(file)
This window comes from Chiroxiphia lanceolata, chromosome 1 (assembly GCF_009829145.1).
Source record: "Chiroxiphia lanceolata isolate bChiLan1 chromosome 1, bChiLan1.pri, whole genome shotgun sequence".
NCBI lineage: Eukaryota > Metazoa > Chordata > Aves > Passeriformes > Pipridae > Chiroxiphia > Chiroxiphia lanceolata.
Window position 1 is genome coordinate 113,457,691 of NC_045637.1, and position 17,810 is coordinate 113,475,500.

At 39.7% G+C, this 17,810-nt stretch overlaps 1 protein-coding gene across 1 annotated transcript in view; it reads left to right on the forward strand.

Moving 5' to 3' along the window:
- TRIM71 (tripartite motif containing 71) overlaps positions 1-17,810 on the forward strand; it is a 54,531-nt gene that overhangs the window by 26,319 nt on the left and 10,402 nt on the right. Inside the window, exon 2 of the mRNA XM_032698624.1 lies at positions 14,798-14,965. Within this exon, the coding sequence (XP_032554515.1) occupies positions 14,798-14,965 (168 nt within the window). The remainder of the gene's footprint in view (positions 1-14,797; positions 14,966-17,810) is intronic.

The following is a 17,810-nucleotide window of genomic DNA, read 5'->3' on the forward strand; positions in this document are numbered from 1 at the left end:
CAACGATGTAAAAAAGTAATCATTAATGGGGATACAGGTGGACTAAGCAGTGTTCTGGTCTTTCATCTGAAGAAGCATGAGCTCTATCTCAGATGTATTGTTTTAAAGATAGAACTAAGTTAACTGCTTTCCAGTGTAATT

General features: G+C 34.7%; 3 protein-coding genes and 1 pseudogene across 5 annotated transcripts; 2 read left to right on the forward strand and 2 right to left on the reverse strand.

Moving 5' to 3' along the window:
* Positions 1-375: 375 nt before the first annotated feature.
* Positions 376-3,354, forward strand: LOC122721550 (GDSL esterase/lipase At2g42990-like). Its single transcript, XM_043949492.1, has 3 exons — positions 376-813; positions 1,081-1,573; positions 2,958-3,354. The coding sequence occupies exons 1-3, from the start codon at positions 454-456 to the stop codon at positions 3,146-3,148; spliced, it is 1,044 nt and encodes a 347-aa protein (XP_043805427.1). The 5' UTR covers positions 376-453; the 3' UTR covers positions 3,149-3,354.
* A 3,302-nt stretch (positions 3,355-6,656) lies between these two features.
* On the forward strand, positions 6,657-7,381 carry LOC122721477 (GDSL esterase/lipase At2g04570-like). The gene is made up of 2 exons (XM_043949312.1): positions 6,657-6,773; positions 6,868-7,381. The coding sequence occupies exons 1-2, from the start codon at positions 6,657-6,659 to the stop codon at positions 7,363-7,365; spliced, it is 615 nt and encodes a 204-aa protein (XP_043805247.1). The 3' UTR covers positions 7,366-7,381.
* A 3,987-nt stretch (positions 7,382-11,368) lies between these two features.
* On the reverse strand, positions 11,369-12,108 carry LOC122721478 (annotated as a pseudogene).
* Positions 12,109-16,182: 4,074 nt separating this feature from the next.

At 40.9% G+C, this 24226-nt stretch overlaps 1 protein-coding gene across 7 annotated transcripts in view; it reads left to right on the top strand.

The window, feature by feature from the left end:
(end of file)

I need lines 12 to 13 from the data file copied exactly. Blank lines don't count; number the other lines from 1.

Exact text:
* Positions 1-375: 375 nt before the first annotated feature.
* Positions 376-3,354, forward strand: LOC122721550 (GDSL esterase/lipase At2g42990-like). Its single transcript, XM_043949492.1, has 3 exons — positions 376-813; positions 1,081-1,573; positions 2,958-3,354. The coding sequence occupies exons 1-3, from the start codon at positions 454-456 to the stop codon at positions 3,146-3,148; spliced, it is 1,044 nt and encodes a 347-aa protein (XP_043805427.1). The 5' UTR covers positions 376-453; the 3' UTR covers positions 3,149-3,354.